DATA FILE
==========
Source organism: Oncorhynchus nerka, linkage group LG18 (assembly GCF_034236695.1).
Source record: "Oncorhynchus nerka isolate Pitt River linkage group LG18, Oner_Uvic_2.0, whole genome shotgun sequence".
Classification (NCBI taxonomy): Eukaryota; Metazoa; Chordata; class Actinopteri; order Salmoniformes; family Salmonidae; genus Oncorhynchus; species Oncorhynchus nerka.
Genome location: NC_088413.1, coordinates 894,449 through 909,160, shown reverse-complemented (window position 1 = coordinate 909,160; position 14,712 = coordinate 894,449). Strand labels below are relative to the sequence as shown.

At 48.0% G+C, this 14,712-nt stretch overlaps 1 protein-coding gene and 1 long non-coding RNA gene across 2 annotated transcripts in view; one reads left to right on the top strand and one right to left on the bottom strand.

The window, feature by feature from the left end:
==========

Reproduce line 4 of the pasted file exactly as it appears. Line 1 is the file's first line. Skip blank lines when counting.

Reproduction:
Genome location: NC_088413.1, coordinates 894,449 through 909,160, shown reverse-complemented (window position 1 = coordinate 909,160; position 14,712 = coordinate 894,449). Strand labels below are relative to the sequence as shown.